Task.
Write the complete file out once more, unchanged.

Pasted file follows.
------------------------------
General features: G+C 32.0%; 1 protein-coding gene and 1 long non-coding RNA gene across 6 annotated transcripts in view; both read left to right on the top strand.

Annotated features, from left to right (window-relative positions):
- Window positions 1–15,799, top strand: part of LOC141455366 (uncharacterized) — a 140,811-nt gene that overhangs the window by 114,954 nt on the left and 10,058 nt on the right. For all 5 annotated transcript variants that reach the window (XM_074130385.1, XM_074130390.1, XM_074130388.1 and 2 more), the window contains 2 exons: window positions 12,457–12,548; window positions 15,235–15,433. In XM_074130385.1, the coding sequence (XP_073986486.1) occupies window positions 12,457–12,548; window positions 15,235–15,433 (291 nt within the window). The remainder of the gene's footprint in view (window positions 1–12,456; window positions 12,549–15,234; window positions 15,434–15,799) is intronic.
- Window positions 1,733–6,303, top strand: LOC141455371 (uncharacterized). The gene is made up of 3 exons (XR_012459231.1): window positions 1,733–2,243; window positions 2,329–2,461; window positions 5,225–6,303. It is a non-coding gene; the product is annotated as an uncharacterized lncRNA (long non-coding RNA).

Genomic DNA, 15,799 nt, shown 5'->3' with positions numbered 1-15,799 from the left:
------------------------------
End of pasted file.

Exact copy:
General features: G+C 32.0%; 1 protein-coding gene and 1 long non-coding RNA gene across 6 annotated transcripts in view; both read left to right on the top strand.

Annotated features, from left to right (window-relative positions):
- Window positions 1–15,799, top strand: part of LOC141455366 (uncharacterized) — a 140,811-nt gene that overhangs the window by 114,954 nt on the left and 10,058 nt on the right. For all 5 annotated transcript variants that reach the window (XM_074130385.1, XM_074130390.1, XM_074130388.1 and 2 more), the window contains 2 exons: window positions 12,457–12,548; window positions 15,235–15,433. In XM_074130385.1, the coding sequence (XP_073986486.1) occupies window positions 12,457–12,548; window positions 15,235–15,433 (291 nt within the window). The remainder of the gene's footprint in view (window positions 1–12,456; window positions 12,549–15,234; window positions 15,434–15,799) is intronic.
- Window positions 1,733–6,303, top strand: LOC141455371 (uncharacterized). The gene is made up of 3 exons (XR_012459231.1): window positions 1,733–2,243; window positions 2,329–2,461; window positions 5,225–6,303. It is a non-coding gene; the product is annotated as an uncharacterized lncRNA (long non-coding RNA).

Genomic DNA, 15,799 nt, shown 5'->3' with positions numbered 1-15,799 from the left: